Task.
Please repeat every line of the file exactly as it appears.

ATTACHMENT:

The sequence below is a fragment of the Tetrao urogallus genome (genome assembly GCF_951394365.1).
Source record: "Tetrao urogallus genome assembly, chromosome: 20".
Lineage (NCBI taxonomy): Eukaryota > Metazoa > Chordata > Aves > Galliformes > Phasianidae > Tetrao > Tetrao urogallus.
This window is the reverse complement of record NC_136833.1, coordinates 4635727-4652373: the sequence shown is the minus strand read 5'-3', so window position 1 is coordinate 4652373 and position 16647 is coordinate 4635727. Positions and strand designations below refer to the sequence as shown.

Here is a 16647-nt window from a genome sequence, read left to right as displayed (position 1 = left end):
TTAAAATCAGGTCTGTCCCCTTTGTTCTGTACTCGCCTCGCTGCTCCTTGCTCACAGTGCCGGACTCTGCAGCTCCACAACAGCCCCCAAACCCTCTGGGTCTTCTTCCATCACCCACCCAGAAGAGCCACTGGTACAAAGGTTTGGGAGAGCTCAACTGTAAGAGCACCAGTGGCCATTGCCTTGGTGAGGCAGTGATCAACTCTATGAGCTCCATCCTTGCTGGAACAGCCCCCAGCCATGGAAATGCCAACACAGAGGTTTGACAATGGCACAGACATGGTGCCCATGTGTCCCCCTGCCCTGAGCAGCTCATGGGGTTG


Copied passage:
The sequence below is a fragment of the Tetrao urogallus genome (genome assembly GCF_951394365.1).
Source record: "Tetrao urogallus genome assembly, chromosome: 20".
Lineage (NCBI taxonomy): Eukaryota > Metazoa > Chordata > Aves > Galliformes > Phasianidae > Tetrao > Tetrao urogallus.
This window is the reverse complement of record NC_136833.1, coordinates 4635727-4652373: the sequence shown is the minus strand read 5'-3', so window position 1 is coordinate 4652373 and position 16647 is coordinate 4635727. Positions and strand designations below refer to the sequence as shown.

Here is a 16647-nt window from a genome sequence, read left to right as displayed (position 1 = left end):
TTAAAATCAGGTCTGTCCCCTTTGTTCTGTACTCGCCTCGCTGCTCCTTGCTCACAGTGCCGGACTCTGCAGCTCCACAACAGCCCCCAAACCCTCTGGGTCTTCTTCCATCACCCACCCAGAAGAGCCACTGGTACAAAGGTTTGGGAGAGCTCAACTGTAAGAGCACCAGTGGCCATTGCCTTGGTGAGGCAGTGATCAACTCTATGAGCTCCATCCTTGCTGGAACAGCCCCCAGCCATGGAAATGCCAACACAGAGGTTTGACAATGGCACAGACATGGTGCCCATGTGTCCCCCTGCCCTGAGCAGCTCATGGGGTTG